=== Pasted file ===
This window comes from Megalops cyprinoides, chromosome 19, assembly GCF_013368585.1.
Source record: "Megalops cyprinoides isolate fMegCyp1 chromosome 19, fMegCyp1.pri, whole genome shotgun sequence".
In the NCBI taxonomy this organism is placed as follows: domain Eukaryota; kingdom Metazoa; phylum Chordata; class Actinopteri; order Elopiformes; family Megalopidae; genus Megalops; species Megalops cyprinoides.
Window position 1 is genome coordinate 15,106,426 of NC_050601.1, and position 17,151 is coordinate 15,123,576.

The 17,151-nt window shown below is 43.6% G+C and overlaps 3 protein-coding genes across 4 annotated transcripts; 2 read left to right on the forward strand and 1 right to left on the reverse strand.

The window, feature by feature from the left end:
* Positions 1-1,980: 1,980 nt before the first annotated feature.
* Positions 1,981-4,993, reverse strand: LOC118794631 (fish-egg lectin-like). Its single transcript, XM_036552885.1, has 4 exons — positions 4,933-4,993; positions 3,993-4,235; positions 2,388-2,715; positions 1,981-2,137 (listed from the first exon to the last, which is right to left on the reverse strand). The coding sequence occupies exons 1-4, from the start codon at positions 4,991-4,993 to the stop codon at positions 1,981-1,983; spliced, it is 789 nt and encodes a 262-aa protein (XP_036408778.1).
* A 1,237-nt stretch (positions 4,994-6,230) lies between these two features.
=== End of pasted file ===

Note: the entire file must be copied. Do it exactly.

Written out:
This window comes from Megalops cyprinoides, chromosome 19, assembly GCF_013368585.1.
Source record: "Megalops cyprinoides isolate fMegCyp1 chromosome 19, fMegCyp1.pri, whole genome shotgun sequence".
In the NCBI taxonomy this organism is placed as follows: domain Eukaryota; kingdom Metazoa; phylum Chordata; class Actinopteri; order Elopiformes; family Megalopidae; genus Megalops; species Megalops cyprinoides.
Window position 1 is genome coordinate 15,106,426 of NC_050601.1, and position 17,151 is coordinate 15,123,576.

The 17,151-nt window shown below is 43.6% G+C and overlaps 3 protein-coding genes across 4 annotated transcripts; 2 read left to right on the forward strand and 1 right to left on the reverse strand.

The window, feature by feature from the left end:
* Positions 1-1,980: 1,980 nt before the first annotated feature.
* Positions 1,981-4,993, reverse strand: LOC118794631 (fish-egg lectin-like). Its single transcript, XM_036552885.1, has 4 exons — positions 4,933-4,993; positions 3,993-4,235; positions 2,388-2,715; positions 1,981-2,137 (listed from the first exon to the last, which is right to left on the reverse strand). The coding sequence occupies exons 1-4, from the start codon at positions 4,991-4,993 to the stop codon at positions 1,981-1,983; spliced, it is 789 nt and encodes a 262-aa protein (XP_036408778.1).
* A 1,237-nt stretch (positions 4,994-6,230) lies between these two features.